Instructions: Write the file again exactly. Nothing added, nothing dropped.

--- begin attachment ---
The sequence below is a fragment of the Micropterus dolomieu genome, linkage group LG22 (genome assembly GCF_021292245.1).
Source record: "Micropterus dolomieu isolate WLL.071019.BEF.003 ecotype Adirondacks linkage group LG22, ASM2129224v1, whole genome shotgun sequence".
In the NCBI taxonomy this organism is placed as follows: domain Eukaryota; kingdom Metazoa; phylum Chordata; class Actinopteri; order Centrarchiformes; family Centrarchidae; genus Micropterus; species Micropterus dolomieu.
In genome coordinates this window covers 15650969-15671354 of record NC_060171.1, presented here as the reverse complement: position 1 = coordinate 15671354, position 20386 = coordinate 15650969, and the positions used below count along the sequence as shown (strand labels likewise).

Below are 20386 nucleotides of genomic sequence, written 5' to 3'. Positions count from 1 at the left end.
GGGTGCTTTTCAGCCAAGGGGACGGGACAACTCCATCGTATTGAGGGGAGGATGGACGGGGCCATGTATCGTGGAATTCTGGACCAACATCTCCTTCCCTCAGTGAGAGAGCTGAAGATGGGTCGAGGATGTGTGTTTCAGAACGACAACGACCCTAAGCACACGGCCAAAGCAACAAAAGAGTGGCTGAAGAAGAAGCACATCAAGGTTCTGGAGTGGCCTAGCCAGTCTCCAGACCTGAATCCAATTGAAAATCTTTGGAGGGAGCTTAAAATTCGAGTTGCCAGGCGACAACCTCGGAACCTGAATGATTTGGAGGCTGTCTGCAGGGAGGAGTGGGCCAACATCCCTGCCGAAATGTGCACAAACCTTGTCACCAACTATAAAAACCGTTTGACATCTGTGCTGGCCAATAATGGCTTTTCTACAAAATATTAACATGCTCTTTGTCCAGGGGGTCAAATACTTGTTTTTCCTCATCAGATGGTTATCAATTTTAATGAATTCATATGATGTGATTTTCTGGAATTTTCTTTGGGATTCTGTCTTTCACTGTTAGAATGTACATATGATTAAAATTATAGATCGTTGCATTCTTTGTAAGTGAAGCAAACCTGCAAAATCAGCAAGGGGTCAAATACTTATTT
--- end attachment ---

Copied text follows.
The sequence below is a fragment of the Micropterus dolomieu genome, linkage group LG22 (genome assembly GCF_021292245.1).
Source record: "Micropterus dolomieu isolate WLL.071019.BEF.003 ecotype Adirondacks linkage group LG22, ASM2129224v1, whole genome shotgun sequence".
In the NCBI taxonomy this organism is placed as follows: domain Eukaryota; kingdom Metazoa; phylum Chordata; class Actinopteri; order Centrarchiformes; family Centrarchidae; genus Micropterus; species Micropterus dolomieu.
In genome coordinates this window covers 15650969-15671354 of record NC_060171.1, presented here as the reverse complement: position 1 = coordinate 15671354, position 20386 = coordinate 15650969, and the positions used below count along the sequence as shown (strand labels likewise).

Below are 20386 nucleotides of genomic sequence, written 5' to 3'. Positions count from 1 at the left end.
GGGTGCTTTTCAGCCAAGGGGACGGGACAACTCCATCGTATTGAGGGGAGGATGGACGGGGCCATGTATCGTGGAATTCTGGACCAACATCTCCTTCCCTCAGTGAGAGAGCTGAAGATGGGTCGAGGATGTGTGTTTCAGAACGACAACGACCCTAAGCACACGGCCAAAGCAACAAAAGAGTGGCTGAAGAAGAAGCACATCAAGGTTCTGGAGTGGCCTAGCCAGTCTCCAGACCTGAATCCAATTGAAAATCTTTGGAGGGAGCTTAAAATTCGAGTTGCCAGGCGACAACCTCGGAACCTGAATGATTTGGAGGCTGTCTGCAGGGAGGAGTGGGCCAACATCCCTGCCGAAATGTGCACAAACCTTGTCACCAACTATAAAAACCGTTTGACATCTGTGCTGGCCAATAATGGCTTTTCTACAAAATATTAACATGCTCTTTGTCCAGGGGGTCAAATACTTGTTTTTCCTCATCAGATGGTTATCAATTTTAATGAATTCATATGATGTGATTTTCTGGAATTTTCTTTGGGATTCTGTCTTTCACTGTTAGAATGTACATATGATTAAAATTATAGATCGTTGCATTCTTTGTAAGTGAAGCAAACCTGCAAAATCAGCAAGGGGTCAAATACTTATTT